I’ve been quiet again for a few days and not got round to checking the blogosphere out. My wife had booked for us to go up to a place called Lochinver for a few nights to meet up with friends. It was a beautiful place, and a short drive from where we stayed was a stunning white sand beach with crystal clear blue sea. Most annoyingly my camera decided to F*****G break on me so I’ve got to wait to get some photos from my friend. The following photo I found on the Internet and a few beers were drank on those rocks!
Anyway, in between getting back from Manchester and then driving up to Lochinver, I managed to get half an hour to write something for The Clarity Of Night contest. I literally wrote it in half an hour and obviously failed in getting into the “forties club”, but hey ho, it’s not the end of the world. If I’d given myself more time who knows? The story is very tongue-in-cheek and you can read it below.
The Colour Of Fear.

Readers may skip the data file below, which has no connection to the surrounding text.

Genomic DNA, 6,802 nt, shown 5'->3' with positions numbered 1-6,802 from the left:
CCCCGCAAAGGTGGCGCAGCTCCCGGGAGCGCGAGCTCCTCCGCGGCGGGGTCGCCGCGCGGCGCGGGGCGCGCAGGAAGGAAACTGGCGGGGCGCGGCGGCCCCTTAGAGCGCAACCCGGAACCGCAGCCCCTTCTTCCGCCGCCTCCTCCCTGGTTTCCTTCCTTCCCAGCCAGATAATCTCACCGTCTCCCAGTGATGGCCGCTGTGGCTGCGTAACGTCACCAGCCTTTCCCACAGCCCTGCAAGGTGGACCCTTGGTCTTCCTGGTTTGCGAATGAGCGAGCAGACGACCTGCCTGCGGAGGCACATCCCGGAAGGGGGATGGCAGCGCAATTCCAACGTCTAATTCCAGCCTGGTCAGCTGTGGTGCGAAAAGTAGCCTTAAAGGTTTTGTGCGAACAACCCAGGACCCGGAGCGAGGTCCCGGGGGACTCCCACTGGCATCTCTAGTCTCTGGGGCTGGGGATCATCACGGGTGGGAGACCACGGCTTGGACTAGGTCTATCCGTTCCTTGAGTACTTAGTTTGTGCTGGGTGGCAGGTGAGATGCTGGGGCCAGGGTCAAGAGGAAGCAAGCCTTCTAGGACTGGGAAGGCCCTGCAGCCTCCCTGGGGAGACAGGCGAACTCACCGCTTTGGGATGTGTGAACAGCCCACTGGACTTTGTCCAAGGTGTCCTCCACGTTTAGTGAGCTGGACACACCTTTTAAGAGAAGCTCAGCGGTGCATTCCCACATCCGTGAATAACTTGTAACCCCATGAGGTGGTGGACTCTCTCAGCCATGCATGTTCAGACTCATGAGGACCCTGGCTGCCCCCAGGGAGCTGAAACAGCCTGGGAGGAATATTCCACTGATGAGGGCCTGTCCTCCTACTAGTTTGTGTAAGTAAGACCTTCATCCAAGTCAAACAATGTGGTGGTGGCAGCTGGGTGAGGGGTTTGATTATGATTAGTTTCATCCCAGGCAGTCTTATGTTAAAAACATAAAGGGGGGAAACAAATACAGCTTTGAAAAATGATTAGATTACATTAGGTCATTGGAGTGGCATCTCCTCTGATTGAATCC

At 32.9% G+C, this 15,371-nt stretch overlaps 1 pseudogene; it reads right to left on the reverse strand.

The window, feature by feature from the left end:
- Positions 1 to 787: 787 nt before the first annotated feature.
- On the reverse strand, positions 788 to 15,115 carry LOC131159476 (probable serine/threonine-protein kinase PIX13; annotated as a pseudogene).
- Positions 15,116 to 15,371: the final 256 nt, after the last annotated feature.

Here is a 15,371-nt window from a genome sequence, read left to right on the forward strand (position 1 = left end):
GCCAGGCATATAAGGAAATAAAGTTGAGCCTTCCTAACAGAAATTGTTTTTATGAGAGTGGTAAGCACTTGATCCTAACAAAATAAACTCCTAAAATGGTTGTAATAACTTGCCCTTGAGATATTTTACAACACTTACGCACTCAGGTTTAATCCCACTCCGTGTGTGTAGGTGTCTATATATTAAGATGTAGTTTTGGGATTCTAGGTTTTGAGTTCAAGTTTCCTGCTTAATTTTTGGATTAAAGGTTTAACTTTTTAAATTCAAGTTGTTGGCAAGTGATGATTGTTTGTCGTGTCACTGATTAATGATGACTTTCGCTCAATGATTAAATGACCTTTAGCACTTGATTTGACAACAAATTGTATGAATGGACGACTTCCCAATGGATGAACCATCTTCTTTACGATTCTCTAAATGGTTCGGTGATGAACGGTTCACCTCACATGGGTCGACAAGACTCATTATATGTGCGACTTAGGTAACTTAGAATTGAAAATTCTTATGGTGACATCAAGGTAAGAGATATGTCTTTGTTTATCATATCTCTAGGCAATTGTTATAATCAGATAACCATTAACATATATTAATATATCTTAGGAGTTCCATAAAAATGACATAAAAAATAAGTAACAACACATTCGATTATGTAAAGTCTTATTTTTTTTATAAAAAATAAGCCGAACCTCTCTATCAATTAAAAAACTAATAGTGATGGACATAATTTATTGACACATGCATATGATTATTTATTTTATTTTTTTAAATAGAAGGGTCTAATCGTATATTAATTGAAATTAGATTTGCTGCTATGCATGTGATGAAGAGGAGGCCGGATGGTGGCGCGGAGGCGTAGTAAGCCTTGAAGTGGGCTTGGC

The drill hovered above my face, its noise unpleasant on my ears. I looked into the eyes behind the glasses and feared for my life. A mask covered the lower half of the face, making the eyes seem more penetrating and manic. I focused again on the drill, concentrating on the tip that was spinning ferociously as it was moved closer to my face. My hands clutched the chair arms, knuckles turning white as I gripped tighter and tighter. I looked at the eyes again, the surrounding wrinkles more pronounced.
He’s laughing behind that mask.
I tried to move, forcing my head into the back of the chair, the muscles in my neck aching as I tried to move my head further away. Strong hands pushed at my shoulders, holding me down.
The drill was getting closer and I looked at the eyes again. There was frustration etched around them now, and the eyebrows were furrowed. It was then that I saw the two round jewels. In the reflection of the glasses, the bluest sapphires stared back at me. If fear had a colour, then it would be sapphire blue.
That drill is going no where near my eyes, you bastard.
I pushed again, my head thrashing, but the hands on my shoulders pushed back, just as hard. Instantly the drill was moved away from my face, its noise fading to nothing.
“Mrs Robinson, if you continue to act this way, your tooth is going to get worse.”
You know the drill…
I’m still pissed off about my camera!!!